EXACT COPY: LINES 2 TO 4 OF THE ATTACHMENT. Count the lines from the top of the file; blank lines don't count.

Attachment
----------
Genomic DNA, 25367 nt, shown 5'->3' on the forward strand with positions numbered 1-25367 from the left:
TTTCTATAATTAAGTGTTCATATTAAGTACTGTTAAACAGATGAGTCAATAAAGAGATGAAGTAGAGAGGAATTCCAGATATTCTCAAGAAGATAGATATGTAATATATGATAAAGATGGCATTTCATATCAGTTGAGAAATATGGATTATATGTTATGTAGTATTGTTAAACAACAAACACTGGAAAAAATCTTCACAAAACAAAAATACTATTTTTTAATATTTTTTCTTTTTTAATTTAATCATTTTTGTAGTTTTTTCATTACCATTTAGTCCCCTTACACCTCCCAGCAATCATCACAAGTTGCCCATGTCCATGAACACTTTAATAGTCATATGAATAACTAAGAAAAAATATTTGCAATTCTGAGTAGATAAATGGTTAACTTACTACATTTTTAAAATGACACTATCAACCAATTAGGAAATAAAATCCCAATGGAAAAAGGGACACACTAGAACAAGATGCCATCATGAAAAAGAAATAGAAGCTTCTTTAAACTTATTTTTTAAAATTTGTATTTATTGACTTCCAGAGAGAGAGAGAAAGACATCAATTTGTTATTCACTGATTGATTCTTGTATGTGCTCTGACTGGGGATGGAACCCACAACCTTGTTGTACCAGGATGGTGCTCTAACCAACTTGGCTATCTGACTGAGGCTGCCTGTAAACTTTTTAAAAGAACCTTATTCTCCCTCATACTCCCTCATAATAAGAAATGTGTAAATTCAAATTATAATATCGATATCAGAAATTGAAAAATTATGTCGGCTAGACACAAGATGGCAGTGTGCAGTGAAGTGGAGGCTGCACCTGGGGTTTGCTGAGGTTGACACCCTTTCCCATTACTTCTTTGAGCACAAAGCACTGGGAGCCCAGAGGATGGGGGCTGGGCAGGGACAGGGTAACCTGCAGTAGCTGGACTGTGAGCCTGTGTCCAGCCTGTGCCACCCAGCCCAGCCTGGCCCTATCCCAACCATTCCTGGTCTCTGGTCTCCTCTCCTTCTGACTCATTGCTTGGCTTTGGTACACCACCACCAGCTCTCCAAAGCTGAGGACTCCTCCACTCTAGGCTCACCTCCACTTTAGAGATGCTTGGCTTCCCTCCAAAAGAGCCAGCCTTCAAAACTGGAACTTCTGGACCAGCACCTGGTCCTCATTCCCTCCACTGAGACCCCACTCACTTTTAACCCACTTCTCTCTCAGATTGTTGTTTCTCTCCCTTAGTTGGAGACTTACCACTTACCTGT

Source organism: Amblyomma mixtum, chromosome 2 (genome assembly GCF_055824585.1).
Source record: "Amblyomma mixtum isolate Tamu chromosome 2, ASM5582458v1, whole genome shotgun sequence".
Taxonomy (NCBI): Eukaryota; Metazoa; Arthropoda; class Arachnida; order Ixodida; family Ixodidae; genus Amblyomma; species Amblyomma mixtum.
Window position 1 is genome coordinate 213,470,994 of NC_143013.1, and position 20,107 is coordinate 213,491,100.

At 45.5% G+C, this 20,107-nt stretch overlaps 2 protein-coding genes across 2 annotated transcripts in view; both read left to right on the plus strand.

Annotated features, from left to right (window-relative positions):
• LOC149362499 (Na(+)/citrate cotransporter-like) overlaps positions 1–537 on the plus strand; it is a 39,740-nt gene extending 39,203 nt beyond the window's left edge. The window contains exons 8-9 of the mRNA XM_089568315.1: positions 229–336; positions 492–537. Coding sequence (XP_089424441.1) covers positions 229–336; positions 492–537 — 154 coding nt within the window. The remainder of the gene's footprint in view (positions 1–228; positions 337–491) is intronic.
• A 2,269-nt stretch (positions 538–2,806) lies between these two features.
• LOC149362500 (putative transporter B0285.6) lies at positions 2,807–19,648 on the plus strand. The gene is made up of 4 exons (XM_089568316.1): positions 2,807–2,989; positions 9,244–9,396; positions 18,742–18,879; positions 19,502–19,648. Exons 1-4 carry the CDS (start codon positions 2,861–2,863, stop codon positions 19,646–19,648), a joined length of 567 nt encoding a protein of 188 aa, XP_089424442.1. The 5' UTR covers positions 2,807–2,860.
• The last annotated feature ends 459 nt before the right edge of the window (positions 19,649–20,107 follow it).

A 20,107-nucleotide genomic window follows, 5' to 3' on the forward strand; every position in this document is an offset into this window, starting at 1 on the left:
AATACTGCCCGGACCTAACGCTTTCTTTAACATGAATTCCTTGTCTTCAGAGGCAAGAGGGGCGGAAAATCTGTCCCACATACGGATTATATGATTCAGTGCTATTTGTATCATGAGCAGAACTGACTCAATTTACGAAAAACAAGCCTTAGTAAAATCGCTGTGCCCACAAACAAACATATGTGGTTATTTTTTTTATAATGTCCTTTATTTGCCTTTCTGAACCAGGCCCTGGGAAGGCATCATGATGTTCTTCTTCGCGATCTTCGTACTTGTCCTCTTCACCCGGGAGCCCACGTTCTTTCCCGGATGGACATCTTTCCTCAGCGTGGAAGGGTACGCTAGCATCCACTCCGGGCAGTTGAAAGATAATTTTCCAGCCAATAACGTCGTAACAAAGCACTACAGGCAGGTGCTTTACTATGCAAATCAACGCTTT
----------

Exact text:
TTTCTATAATTAAGTGTTCATATTAAGTACTGTTAAACAGATGAGTCAATAAAGAGATGAAGTAGAGAGGAATTCCAGATATTCTCAAGAAGATAGATATGTAATATATGATAAAGATGGCATTTCATATCAGTTGAGAAATATGGATTATATGTTATGTAGTATTGTTAAACAACAAACACTGGAAAAAATCTTCACAAAACAAAAATACTATTTTTTAATATTTTTTCTTTTTTAATTTAATCATTTTTGTAGTTTTTTCATTACCATTTAGTCCCCTTACACCTCCCAGCAATCATCACAAGTTGCCCATGTCCATGAACACTTTAATAGTCATATGAATAACTAAGAAAAAATATTTGCAATTCTGAGTAGATAAATGGTTAACTTACTACATTTTTAAAATGACACTATCAACCAATTAGGAAATAAAATCCCAATGGAAAAAGGGACACACTAGAACAAGATGCCATCATGAAAAAGAAATAGAAGCTTCTTTAAACTTATTTTTTAAAATTTGTATTTATTGACTTCCAGAGAGAGAGAGAAAGACATCAATTTGTTATTCACTGATTGATTCTTGTATGTGCTCTGACTGGGGATGGAACCCACAACCTTGTTGTACCAGGATGGTGCTCTAACCAACTTGGCTATCTGACTGAGGCTGCCTGTAAACTTTTTAAAAGAACCTTATTCTCCCTCATACTCCCTCATAATAAGAAATGTGTAAATTCAAATTATAATATCGATATCAGAAATTGAAAAATTATGTCGGCTAGACACAAGATGGCAGTGTGCAGTGAAGTGGAGGCTGCACCTGGGGTTTGCTGAGGTTGACACCCTTTCCCATTACTTCTTTGAGCACAAAGCACTGGGAGCCCAGAGGATGGGGGCTGGGCAGGGACAGGGTAACCTGCAGTAGCTGGACTGTGAGCCTGTGTCCAGCCTGTGCCACCCAGCCCAGCCTGGCCCTATCCCAACCATTCCTGGTCTCTGGTCTCCTCTCCTTCTGACTCATTGCTTGGCTTTGGTACACCACCACCAGCTCTCCAAAGCTGAGGACTCCTCCACTCTAGGCTCACCTCCACTTTAGAGATGCTTGGCTTCCCTCCAAAAGAGCCAGCCTTCAAAACTGGAACTTCTGGACCAGCACCTGGTCCTCATTCCCTCCACTGAGACCCCACTCACTTTTAACCCACTTCTCTCTCAGATTGTTGTTTCTCTCCCTTAGTTGGAGACTTACCACTTACCTGT

Source organism: Amblyomma mixtum, chromosome 2 (genome assembly GCF_055824585.1).
Source record: "Amblyomma mixtum isolate Tamu chromosome 2, ASM5582458v1, whole genome shotgun sequence".